Below you’ll find blurbs for my novels, novellas, short stories and serial flash stories. Or – in the case of the flash series – you’ll not. There may also be some soundtrack selections because music be the food of love.
The Last Life of Avrilis
(YA: literary sci-fi with steampunk aesthetic – Forthcoming, GMMG/Month9Books 2016)
As a Sentient living at the end of time, sixteen-year-old Avrilis is one of the few to know that life repeats, replaying a script exactly. As an orphan cloistered in her home for the past three years, she knows that even a scripted life can suddenly change. It has, this time around. Her mother died; her father disappeared. Her only companions have been the other planet in the sky, her memory of a boy called Isaac, and the protective “halo” that absorbs the electricity a Sentient creates by living off-script – even if they didn’t have a choice.
Leaving home is Avrilis’ only chance at finding the real Isaac and uncovering what ruined her family’s script, making this lifetime go so terribly wrong – but outside, zealots are preying on anyone who defies the planets with change. When Avrilis saves the life of a vagabond moments before he’ll die, she means him to be her protection. Instead, the two find the subterranean Sentient city – and that the father who abandoned her has a plan to end the world for good. Now she’ll cross the sky from her planet to the other and find out whether this world is worth saving – as long as the zealots and the end of time don’t catch up to her first.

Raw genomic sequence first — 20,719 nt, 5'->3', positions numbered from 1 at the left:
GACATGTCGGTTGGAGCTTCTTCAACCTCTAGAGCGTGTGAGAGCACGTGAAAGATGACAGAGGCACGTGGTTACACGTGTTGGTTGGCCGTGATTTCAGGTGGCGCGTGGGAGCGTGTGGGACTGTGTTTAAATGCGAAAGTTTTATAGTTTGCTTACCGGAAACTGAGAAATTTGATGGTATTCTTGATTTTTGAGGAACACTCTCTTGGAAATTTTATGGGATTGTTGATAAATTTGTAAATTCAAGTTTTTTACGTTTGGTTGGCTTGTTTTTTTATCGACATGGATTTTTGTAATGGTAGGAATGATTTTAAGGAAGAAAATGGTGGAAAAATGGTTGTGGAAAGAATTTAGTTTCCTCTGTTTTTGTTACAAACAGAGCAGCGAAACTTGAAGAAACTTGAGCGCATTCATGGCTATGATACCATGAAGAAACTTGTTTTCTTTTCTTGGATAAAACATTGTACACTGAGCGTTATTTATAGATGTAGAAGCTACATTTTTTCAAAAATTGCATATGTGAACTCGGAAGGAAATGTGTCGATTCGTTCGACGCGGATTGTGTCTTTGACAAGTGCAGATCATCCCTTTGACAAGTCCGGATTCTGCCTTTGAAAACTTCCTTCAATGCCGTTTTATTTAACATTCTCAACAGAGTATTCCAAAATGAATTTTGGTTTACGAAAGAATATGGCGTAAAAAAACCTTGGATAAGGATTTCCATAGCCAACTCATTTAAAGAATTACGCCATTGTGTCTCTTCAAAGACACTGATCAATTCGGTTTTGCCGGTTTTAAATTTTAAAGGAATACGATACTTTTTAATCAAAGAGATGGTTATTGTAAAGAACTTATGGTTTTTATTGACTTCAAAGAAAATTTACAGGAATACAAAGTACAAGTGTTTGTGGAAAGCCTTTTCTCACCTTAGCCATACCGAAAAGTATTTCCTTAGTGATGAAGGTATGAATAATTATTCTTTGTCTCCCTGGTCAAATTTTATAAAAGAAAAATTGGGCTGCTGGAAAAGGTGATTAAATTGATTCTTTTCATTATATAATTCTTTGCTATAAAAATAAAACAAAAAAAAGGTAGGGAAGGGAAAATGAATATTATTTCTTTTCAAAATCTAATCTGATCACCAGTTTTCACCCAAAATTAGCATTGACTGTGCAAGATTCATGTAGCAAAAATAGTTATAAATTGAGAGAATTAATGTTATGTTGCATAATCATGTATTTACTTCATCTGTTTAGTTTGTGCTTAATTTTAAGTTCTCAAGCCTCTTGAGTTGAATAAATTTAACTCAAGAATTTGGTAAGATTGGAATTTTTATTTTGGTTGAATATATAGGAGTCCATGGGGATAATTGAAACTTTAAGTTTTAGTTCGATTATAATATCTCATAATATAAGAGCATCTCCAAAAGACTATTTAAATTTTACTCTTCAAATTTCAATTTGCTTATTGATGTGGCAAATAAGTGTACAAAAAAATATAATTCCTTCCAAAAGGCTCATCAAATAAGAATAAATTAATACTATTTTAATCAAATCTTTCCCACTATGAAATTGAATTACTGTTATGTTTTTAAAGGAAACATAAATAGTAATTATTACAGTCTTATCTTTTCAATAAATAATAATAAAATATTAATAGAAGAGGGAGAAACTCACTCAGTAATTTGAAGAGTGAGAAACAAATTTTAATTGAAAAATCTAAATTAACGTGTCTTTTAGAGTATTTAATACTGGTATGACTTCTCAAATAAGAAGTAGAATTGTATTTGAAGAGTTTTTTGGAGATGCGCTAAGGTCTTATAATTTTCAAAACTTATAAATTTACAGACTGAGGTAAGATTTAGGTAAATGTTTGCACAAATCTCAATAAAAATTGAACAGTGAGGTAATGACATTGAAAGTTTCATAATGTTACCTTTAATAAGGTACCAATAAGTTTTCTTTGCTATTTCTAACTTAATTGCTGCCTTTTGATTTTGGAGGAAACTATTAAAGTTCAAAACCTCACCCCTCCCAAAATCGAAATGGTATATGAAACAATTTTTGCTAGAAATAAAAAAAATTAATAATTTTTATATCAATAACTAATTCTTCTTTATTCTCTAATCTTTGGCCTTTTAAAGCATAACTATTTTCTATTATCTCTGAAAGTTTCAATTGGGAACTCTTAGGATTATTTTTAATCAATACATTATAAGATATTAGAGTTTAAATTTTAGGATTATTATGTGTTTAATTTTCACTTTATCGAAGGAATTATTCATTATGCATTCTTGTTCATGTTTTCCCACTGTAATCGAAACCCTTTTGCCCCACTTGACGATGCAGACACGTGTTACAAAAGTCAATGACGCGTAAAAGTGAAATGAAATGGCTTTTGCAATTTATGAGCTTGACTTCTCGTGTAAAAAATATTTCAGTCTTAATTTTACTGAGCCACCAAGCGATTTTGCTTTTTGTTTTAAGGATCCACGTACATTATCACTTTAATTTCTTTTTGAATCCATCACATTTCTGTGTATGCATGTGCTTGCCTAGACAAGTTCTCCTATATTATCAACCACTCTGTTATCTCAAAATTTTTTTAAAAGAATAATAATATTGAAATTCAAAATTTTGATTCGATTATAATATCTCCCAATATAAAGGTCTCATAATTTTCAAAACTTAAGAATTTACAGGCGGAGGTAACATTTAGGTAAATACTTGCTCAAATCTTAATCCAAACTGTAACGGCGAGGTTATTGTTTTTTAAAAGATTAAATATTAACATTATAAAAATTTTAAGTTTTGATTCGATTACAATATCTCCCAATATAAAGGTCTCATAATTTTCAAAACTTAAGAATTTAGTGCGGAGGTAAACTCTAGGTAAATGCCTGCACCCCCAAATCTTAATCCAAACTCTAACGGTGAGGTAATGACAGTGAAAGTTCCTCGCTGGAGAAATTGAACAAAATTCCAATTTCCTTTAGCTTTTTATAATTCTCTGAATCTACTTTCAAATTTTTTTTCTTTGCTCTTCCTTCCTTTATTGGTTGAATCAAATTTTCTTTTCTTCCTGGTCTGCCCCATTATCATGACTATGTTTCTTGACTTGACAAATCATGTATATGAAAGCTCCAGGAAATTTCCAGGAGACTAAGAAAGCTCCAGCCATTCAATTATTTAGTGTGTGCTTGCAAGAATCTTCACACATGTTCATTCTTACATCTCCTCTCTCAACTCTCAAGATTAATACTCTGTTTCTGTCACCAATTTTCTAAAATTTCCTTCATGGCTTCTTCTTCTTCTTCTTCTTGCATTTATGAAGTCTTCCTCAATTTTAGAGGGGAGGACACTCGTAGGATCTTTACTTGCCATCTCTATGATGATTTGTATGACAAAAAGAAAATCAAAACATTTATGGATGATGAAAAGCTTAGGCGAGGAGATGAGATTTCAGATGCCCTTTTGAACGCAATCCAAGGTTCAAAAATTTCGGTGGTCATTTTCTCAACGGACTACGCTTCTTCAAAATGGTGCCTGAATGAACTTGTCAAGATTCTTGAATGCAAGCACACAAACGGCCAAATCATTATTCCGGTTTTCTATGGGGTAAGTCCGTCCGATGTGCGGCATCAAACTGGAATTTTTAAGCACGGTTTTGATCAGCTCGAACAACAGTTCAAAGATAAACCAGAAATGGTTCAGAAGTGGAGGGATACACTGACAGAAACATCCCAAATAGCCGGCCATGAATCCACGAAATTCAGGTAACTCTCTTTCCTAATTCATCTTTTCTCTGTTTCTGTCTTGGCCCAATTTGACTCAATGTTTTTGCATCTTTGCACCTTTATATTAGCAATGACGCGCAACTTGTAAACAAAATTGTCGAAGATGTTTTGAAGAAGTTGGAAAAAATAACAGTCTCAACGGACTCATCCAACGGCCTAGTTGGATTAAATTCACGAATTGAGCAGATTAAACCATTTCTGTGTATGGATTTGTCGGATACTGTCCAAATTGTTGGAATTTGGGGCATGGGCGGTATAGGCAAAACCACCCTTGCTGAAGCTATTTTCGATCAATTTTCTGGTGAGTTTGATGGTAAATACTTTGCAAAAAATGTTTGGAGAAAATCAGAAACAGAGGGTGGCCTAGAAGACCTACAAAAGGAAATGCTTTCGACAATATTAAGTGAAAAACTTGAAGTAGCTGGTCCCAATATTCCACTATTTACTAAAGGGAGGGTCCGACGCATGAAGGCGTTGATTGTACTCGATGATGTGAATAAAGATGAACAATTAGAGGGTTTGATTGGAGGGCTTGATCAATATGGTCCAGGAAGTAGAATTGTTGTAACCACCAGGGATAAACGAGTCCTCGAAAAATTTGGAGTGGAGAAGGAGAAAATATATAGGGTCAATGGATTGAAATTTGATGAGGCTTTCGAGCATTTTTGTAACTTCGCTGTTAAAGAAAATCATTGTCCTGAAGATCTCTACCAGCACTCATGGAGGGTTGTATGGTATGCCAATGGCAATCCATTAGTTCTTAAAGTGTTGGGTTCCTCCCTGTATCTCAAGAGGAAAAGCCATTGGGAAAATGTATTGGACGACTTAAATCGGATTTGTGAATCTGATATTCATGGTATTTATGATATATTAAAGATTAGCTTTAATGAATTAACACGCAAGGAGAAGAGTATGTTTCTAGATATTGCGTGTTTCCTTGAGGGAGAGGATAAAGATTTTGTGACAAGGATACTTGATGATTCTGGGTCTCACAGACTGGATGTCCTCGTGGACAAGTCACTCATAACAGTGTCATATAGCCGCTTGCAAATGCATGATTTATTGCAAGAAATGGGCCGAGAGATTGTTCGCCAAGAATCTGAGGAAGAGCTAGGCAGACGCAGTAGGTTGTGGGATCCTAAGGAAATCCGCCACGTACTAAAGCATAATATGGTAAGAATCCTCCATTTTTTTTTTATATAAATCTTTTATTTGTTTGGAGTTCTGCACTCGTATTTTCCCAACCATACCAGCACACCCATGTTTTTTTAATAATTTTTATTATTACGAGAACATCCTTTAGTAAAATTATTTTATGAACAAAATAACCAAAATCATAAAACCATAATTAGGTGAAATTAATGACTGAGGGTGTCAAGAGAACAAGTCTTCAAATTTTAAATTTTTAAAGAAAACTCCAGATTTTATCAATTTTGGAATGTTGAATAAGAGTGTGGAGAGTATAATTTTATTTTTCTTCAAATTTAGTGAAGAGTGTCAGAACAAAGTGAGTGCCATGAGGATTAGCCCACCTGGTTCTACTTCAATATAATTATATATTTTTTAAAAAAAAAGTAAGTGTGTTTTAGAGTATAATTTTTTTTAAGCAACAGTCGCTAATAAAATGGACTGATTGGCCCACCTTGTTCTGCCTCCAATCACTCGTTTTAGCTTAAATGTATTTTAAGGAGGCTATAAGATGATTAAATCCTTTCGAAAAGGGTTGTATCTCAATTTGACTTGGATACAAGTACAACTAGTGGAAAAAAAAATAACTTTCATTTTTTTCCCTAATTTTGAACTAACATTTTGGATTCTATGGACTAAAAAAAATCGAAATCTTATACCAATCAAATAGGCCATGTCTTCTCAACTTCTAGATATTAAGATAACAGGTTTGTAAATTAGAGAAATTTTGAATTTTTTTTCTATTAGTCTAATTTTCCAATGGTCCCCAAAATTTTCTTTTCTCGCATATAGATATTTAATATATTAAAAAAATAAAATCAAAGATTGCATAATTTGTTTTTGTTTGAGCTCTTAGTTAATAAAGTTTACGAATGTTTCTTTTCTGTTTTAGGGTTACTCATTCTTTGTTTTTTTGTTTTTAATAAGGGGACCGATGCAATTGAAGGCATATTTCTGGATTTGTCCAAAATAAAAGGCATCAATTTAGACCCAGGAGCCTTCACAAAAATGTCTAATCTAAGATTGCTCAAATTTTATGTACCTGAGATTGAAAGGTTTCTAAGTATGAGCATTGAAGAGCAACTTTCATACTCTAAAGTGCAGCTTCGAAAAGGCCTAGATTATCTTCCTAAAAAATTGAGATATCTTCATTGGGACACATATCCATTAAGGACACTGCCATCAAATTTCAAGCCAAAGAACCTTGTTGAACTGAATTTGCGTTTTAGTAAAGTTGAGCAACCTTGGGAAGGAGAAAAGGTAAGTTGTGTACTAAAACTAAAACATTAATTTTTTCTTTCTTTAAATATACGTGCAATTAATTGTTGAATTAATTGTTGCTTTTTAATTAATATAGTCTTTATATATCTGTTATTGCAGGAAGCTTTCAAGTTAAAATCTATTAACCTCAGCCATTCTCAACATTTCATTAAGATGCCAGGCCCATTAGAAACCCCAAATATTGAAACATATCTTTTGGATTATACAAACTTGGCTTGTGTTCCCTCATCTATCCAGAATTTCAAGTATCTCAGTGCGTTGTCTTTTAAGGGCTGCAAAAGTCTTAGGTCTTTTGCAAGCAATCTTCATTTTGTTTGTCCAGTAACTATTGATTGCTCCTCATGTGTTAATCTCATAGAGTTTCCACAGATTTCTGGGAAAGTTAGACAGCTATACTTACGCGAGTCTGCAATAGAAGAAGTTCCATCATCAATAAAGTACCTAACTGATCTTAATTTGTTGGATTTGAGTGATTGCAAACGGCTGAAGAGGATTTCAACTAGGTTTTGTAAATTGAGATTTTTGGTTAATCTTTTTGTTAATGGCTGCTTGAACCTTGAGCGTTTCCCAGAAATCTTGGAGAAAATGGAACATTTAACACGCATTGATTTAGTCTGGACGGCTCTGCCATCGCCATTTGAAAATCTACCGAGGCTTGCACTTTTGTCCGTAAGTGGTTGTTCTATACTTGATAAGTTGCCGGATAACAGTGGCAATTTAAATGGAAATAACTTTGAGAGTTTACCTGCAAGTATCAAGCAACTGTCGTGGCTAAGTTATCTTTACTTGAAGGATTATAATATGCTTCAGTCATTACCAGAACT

This Is Not Heaven
(Adult: Cross-genre – Complete)
Utilizing academic writing, footnotes and marginalia, TINH presents the story of an anonymous student who – enamored with a young family of color – pens a treatise that both chronicles the group’s ill-fated pilgrimage for justice and denounces the contract that brought immortality to earth in the first place.
Cait After Exile
(YA: Sci-fantasy – Complete)
Life doesn’t begin at birth. Life begins after exile.
For generations, childhood has been characterized by a fear that doesn’t end – not even during the years spent far away from what never felt like home and people who don’t yet feel like family. This is exile, a plan devised out of necessity, to keep children safe when the gift inside of them begins to mature. After puberty, the magic will fade and the poachers who’ve stalked and stolen them will let them be – that’s when life’s supposed to begin.
But the night sixteen-year-old Cait Iman is hustled out of bed and the safehouse where she’s lived for the past four years, she isn’t sent back where she came from. Instead, she finds herself at the Federal Compound where people only slightly older than her are taking charge and the talent that should have died in her bones is brought back to life.